Wills are typically headed by a title like, “Will of John Doe” or “Last Will and Testament.”  A will which was prepared by a lawyer might be stapled to a piece of colored paper (often blue or gray) and might be kept in an envelope marked “Will” or “Estate Planning Documents”, etc.

You might find a handwritten document, which may or may not be titled as a will, but the substance of which may actually be a will.  Handwritten wills (called “holographic” wills) may be valid in North Carolina under certain circumstances. Sometimes, a signed document which simply says “I leave my personal residence to Mary Doe” might be a valid will, even though it is not titled as a will.  Holographic wills must be 100% in the Testator’s handwriting and holographic wills are not witnessed. If a handwritten will is witnessed, it must be probated as a witnessed will.

Holographic wills in North Carolina should be kept with the decedent’s valuable papers or given to a third party, to hold for safekeeping.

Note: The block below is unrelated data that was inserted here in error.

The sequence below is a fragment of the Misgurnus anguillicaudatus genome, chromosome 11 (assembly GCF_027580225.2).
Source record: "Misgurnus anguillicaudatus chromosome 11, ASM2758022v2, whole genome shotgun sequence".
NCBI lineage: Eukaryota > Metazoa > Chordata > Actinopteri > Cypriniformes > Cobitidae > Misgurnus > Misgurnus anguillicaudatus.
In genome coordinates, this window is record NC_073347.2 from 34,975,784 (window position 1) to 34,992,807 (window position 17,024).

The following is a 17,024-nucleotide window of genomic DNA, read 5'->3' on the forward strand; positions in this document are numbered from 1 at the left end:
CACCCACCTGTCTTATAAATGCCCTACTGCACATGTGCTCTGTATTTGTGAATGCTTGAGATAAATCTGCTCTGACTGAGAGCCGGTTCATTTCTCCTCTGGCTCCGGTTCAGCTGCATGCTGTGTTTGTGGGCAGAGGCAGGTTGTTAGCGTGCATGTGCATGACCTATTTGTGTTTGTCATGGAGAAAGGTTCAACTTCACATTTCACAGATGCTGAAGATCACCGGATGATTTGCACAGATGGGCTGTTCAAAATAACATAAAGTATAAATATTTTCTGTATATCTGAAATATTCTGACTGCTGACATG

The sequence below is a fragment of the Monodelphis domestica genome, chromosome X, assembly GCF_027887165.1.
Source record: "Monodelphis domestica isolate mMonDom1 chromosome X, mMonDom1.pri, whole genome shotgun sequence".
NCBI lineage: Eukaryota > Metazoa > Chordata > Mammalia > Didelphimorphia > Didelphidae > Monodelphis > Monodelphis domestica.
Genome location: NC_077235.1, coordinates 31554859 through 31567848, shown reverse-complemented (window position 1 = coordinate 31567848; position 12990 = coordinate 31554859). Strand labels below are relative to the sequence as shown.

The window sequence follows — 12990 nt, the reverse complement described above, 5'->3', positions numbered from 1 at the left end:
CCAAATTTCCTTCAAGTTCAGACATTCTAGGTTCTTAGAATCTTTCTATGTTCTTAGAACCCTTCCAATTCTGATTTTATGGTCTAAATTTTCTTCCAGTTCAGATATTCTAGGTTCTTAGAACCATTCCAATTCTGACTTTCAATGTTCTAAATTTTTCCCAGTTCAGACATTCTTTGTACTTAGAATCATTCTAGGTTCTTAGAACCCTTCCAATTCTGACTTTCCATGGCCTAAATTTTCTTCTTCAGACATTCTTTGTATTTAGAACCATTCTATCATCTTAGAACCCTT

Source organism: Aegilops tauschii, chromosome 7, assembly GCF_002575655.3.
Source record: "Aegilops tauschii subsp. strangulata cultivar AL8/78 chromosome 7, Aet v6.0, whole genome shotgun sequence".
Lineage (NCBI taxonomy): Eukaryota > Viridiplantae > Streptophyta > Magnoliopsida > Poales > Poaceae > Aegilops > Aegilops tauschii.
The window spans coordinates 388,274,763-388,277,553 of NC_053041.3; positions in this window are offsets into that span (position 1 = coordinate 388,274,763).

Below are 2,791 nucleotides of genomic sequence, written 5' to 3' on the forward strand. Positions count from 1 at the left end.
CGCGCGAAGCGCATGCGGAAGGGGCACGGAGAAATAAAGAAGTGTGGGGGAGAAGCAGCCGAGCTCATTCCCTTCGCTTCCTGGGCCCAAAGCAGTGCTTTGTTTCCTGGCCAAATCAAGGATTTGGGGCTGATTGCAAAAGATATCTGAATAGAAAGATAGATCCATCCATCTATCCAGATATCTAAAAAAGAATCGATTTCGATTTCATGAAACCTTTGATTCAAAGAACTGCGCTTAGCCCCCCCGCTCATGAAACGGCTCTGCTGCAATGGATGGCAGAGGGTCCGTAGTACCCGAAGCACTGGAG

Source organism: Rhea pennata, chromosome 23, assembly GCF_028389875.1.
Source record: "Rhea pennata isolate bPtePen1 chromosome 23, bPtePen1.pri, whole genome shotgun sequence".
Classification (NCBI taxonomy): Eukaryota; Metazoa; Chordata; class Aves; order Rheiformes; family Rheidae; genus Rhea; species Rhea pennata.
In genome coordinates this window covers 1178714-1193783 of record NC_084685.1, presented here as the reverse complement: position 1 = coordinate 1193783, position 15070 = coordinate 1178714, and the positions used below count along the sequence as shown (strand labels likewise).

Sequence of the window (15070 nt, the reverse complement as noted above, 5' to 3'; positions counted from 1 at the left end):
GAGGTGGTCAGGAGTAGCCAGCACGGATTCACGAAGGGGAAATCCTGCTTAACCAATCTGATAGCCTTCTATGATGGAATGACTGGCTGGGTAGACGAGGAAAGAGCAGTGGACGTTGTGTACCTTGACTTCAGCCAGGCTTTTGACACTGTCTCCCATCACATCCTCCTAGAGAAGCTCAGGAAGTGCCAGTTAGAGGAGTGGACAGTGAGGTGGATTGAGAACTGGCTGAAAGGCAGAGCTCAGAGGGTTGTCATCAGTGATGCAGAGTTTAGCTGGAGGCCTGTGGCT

“Codicils” are documents which change or add to the terms of a will without entirely revoking the prior will.  Most people simply write new wills and revoke their old ones, but sometimes they write codicils, instead. Each apparent codicil should be filed for probate with the probate court.  Codicils may be witnessed, just like a will, or they may be handwritten. Holographic codicils are subject to the same rules as holographic wills. A witnessed will may be modified by a holographic codicil.  Both documents must be probated by the probate court.

Whether or not a full estate administration is necessary, the person who has possession of the original will must file it with the probate court in the county of the decedent’s residence after the death of the will-maker (the “Testator”) .

If you find only a copy of the will and cannot find the original, it is possible that you can file the copy with the probate court and present evidence that it should be accepted as the original.  To prevail, however, you will need a credible explanation as to why the original document is not available, and to present evidence to that effect. 

If you have reason to believe that someone has an original will but does not want to produce it, you can ask the clerk of superior court to bring that person in front of a probate judge, and to produce the original will.

It is suggested that you ask an experienced probate attorney to assist you.